The City of Morgan Hill recently purchased a vacant property next to the Aquatics Center, increasing its inventory of “land banked” sites reserved for the future development of sports fields and facilities.
But environmentalists are concerned that the city’s intent to one day develop the former agricultural property reflects a lack of a long-term plan to preserve farmland and open space in Morgan Hill.
At the Dec. 18 Morgan Hill City Council meeting, the council unanimously approved the purchase of the 3.85-acre property on Condit Road just north of Tennant Avenue for about $1.2 million. The site is across the street from House of Thunder Harley Davidson and the Hampton Inn.
The approved purchase price was 10 percent higher than the value calculated in a recent appraisal of the property. The site is outside the city limits but within the city’s Urban Growth Boundary.
The city purchased the property from Angelo Grestoni.
The city’s parks and recreation commission voted 6-0 Dec. 17 to recommend the purchase of the property to the council.
“City staff believe this property provides an excellent opportunity to provide future sports recreational opportunities and their associated amenities,” reads a Dec. 18 city staff report.
The city used its park impact fund to finance the purchase.
The site has a state agricultural designation as “grazing land,” but has not been farmed in decades, according to city staff.
For several years, the city council has maintained a strategy to “land bank” vacant properties for the future development of sports facilities. In 2015, the city purchased a 26-acre site at the intersection of Condit Road and Tennant Avenue, adjacent to Highway 101, for future baseball and softball fields. The agricultural property is still being actively farmed.
The city’s Bikeways, Trails, Parks and Recreation Master Plan calls for expanded sports facilities within the city that can serve local residents and support regional events and sports tourism. The city’s Economic Blueprint identifies sports tourism as one of its components, notes the staff report. City officials are also considering land for sand volleyball facilities.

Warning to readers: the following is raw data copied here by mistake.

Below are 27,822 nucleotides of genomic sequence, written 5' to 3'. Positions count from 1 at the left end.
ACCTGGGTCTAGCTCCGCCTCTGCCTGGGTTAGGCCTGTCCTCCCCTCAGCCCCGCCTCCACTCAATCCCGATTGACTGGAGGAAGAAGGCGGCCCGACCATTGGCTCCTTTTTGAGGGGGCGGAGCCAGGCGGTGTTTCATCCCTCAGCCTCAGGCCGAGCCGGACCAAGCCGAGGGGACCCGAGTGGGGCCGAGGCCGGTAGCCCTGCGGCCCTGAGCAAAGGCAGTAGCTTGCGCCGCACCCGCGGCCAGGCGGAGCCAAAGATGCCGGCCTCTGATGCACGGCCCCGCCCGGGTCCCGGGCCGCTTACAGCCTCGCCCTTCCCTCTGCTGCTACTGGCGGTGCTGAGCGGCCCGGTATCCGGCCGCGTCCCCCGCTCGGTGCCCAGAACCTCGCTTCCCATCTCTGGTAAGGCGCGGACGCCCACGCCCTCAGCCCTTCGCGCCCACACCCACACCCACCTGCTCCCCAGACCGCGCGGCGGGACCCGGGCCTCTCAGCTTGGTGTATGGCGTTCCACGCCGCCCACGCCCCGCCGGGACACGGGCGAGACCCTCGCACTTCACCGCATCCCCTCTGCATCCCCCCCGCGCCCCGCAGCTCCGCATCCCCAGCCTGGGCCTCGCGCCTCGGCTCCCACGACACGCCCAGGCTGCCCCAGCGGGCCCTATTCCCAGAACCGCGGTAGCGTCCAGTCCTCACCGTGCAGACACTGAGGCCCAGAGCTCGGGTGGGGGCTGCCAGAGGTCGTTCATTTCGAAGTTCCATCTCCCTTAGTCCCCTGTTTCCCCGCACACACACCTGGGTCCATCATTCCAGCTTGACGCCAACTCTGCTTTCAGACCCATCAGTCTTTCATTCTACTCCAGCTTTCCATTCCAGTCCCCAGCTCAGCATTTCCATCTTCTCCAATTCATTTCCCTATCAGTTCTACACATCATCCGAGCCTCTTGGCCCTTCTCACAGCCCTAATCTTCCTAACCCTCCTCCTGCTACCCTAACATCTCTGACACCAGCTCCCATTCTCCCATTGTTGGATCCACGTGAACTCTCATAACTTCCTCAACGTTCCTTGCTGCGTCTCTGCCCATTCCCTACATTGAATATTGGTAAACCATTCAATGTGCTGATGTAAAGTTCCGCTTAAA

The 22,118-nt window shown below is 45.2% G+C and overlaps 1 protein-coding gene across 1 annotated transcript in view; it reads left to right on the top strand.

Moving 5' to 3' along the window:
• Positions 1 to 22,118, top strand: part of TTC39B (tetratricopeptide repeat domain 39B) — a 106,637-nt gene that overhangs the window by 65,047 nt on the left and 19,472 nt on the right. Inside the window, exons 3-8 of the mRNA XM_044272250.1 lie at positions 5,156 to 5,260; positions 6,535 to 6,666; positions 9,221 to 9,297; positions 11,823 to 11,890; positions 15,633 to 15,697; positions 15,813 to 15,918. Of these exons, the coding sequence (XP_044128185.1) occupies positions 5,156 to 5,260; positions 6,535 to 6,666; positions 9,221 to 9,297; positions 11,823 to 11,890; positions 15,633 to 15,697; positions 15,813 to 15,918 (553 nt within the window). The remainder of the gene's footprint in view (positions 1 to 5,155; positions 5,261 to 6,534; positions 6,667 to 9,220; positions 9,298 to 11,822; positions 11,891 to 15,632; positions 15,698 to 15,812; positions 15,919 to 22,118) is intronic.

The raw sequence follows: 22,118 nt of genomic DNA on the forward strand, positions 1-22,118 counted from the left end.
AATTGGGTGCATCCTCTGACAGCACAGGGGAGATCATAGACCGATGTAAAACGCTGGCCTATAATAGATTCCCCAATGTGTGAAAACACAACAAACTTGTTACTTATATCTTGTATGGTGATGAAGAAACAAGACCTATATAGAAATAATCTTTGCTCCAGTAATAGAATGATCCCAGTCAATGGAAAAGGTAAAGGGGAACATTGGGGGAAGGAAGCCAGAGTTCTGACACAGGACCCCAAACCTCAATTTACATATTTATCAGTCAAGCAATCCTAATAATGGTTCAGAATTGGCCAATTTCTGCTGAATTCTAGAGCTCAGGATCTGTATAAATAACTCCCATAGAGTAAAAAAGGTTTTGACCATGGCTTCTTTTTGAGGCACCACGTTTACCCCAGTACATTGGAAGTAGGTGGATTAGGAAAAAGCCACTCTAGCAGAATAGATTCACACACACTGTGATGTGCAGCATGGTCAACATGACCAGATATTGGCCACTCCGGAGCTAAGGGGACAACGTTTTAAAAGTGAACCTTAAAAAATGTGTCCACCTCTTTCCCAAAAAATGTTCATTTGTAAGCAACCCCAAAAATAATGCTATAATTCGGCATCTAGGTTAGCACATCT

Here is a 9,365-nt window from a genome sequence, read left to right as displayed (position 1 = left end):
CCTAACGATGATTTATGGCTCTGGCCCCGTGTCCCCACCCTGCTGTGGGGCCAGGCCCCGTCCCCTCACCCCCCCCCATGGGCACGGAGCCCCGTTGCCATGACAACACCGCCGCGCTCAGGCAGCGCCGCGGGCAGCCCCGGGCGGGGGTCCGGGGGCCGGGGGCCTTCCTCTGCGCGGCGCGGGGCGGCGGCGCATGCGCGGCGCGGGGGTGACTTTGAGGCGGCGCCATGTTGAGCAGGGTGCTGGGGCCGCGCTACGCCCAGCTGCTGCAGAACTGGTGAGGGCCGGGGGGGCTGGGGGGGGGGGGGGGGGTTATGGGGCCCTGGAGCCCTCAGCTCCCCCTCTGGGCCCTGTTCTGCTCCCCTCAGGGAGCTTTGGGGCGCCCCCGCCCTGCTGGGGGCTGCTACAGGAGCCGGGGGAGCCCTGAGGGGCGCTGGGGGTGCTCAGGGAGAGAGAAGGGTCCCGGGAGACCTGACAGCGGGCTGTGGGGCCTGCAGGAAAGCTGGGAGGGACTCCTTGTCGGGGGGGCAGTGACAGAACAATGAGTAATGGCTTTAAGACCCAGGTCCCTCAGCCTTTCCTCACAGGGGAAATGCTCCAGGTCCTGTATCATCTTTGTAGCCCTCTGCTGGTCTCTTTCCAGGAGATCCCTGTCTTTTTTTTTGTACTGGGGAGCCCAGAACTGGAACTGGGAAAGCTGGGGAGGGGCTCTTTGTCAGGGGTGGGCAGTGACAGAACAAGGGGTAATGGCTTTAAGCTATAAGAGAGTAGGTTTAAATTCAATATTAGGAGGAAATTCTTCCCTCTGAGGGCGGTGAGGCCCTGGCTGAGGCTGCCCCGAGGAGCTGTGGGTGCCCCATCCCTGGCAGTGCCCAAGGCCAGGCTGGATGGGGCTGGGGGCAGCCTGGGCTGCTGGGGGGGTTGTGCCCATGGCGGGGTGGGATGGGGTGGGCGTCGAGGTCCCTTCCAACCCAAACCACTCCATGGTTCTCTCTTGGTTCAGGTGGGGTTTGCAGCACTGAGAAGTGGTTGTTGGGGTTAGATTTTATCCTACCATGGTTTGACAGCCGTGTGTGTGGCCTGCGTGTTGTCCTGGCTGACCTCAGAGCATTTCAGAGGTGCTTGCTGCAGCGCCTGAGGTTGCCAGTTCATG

The property purchase prompted the Santa Clara Valley Open Space Authority and Committee for Green Foothills to send letters of concern regarding the conversion of the lands from agricultural uses.
“The city’s continued efforts to acquire land within its Priority Agricultural Conservation Area for non-agricultural purposes sends conflicting messages to landowners and regional entities as to where the city’s priorities lie, making it challenging to coordinate on how to ensure the long-term viability of agriculture in the region,” reads a Dec. 18 letter from the Open Space Authority to the city council.
A letter from the Committee for Green Foothills encourages the city to work with regional partners—including the county, open space authority and LAFCO—on a long-term plan to preserve agricultural lands while also promoting new sports fields.
However, the city’s Dec. 18 purchase “raises many questions,” the Committee for Green Foothills letter says. The purchase “reinforces the city’s intent to eventually develop lands within this area with urban uses,” the letter states.